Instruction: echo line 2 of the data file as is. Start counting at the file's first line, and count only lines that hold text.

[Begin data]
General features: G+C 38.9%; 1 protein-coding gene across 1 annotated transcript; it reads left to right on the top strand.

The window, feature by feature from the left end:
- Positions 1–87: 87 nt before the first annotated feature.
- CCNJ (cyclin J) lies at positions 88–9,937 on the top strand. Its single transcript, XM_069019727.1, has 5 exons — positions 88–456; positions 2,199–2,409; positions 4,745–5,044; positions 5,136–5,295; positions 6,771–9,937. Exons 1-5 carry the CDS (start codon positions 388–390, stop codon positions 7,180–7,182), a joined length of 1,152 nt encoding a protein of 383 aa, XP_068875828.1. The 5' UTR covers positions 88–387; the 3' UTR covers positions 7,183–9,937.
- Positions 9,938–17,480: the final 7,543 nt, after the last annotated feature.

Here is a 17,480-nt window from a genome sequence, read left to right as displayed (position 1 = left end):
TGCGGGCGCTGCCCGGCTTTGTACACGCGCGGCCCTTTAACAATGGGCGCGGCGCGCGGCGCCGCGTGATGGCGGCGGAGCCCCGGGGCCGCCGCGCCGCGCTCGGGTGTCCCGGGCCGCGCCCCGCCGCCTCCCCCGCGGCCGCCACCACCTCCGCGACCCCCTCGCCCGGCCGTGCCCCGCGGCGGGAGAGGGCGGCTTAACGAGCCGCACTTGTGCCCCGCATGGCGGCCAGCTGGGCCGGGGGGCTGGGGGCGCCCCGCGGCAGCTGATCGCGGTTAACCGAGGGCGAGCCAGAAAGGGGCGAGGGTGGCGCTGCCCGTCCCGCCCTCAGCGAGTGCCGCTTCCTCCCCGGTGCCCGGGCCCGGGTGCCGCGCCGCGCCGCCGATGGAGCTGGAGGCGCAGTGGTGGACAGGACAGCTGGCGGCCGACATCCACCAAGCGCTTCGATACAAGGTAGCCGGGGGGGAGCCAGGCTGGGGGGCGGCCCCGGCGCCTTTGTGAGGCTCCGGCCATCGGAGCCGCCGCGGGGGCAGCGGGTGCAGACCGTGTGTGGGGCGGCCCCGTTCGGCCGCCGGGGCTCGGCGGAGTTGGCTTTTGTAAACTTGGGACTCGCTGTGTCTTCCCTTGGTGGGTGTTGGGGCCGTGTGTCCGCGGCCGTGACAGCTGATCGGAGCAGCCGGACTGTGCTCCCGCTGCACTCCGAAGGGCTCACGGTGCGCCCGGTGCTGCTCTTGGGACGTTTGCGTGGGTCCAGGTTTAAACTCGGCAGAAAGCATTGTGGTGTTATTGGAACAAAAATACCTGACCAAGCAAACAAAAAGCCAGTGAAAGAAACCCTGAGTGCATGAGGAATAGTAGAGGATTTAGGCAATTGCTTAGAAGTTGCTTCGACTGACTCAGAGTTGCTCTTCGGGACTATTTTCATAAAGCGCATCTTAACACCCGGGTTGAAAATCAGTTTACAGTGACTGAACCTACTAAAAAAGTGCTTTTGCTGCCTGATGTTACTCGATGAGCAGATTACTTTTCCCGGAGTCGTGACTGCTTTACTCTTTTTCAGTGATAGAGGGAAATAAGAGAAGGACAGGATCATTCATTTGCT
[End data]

The window, feature by feature from the left end: